Reed Richards wrote:
Just not the capital L literature they stick you with in undergrad classes, you know? I do not like to inject analysis where it is unnecessary.
I'm going to start by noting the merit of the above statement. Lit theory is in fact not necessary to read or understand or enjoy any literature, even that of the "capital L" variety, and that's fine. I think it's important to understand however, that Literary theory is not a means of analyzing texts, as much as it is the practice of using texts as a lens through which to analyze history, culture, religion, psychology, humanity or whatever else your heart desires. In this way Lit theory and criticism are a secondary endeavor to the primary act of reading books, and one that does not appeal to everyone. The professors who design and teach college level literature courses do so with the understanding that their students are there for that reason; neither they, nor their field should be faulted if, for whatever reason, a student doesn't share that understanding.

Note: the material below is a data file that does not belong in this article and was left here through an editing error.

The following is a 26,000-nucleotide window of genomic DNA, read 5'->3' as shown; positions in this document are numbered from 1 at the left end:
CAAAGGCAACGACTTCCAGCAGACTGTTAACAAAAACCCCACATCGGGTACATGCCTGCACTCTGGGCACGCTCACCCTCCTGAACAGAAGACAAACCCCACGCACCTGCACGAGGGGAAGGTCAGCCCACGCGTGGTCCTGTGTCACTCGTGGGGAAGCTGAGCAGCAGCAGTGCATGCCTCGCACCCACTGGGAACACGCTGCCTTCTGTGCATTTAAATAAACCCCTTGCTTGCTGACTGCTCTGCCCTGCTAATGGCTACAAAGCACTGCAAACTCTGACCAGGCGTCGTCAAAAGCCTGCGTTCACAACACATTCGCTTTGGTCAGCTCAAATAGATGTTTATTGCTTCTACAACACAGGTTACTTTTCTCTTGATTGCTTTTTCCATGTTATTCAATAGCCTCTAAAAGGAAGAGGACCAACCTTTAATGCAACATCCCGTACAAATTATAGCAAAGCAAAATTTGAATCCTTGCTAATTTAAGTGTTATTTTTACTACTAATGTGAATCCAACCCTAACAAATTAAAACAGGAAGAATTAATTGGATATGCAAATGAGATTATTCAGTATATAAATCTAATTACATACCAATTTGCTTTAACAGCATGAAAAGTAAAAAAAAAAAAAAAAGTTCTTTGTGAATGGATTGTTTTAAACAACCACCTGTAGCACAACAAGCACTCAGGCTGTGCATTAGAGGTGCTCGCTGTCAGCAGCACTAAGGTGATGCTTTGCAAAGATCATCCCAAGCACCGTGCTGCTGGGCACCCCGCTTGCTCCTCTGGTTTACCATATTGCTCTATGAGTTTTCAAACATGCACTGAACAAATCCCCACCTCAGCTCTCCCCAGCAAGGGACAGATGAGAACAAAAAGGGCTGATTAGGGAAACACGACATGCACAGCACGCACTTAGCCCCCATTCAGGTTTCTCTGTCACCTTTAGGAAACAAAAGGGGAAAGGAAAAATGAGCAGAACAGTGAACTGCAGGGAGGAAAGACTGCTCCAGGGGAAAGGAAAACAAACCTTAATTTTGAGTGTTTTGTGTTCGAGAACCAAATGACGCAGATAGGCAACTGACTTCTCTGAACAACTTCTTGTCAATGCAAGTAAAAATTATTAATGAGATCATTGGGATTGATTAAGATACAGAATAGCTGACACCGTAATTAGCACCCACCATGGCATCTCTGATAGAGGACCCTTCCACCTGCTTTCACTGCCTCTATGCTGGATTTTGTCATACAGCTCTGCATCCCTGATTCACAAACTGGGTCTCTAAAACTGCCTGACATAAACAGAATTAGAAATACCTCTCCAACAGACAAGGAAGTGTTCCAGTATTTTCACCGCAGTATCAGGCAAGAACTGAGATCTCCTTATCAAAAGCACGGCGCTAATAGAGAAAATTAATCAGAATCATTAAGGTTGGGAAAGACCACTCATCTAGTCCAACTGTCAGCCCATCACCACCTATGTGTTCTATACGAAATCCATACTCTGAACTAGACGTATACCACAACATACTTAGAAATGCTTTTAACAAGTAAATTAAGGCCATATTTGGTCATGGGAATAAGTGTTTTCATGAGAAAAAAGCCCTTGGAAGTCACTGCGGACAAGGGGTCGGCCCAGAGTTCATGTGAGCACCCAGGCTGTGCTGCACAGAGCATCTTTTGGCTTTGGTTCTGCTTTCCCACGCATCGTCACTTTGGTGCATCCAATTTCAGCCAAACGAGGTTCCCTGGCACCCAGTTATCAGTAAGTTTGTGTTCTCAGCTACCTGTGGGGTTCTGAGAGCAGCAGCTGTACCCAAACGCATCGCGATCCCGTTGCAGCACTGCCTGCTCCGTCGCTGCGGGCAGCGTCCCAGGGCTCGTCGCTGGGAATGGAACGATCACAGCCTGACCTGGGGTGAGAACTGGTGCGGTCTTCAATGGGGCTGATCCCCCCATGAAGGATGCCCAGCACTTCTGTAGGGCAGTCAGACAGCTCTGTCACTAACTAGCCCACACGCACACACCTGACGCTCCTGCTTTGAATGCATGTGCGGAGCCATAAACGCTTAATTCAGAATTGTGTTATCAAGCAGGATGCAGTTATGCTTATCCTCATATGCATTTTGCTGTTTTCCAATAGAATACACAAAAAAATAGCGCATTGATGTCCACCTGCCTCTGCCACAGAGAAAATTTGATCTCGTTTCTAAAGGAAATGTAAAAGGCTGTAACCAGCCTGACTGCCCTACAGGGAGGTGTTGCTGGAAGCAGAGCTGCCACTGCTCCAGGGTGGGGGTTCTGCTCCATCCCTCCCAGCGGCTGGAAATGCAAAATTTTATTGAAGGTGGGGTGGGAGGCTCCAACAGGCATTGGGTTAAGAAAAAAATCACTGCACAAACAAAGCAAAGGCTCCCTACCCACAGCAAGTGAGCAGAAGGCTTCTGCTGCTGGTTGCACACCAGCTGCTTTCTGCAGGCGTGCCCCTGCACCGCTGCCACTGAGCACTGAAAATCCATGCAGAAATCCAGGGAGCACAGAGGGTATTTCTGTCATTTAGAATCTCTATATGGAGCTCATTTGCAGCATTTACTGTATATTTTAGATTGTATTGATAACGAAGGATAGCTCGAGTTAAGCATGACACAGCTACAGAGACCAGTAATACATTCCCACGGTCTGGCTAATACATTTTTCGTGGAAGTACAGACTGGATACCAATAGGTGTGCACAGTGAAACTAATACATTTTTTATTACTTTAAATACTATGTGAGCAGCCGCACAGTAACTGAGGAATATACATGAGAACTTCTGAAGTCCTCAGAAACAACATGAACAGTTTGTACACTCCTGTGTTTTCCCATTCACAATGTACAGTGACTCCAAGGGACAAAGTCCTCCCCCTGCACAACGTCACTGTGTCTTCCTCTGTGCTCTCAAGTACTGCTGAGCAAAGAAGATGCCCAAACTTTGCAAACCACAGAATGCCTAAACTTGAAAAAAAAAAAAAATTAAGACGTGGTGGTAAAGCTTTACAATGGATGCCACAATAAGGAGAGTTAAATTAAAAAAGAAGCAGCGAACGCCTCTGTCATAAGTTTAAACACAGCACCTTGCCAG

If Hemingway writes a story about an aging bullfighter, it's a book about an aging bullfighter. At least this is a case where the author agrees with me.Does he?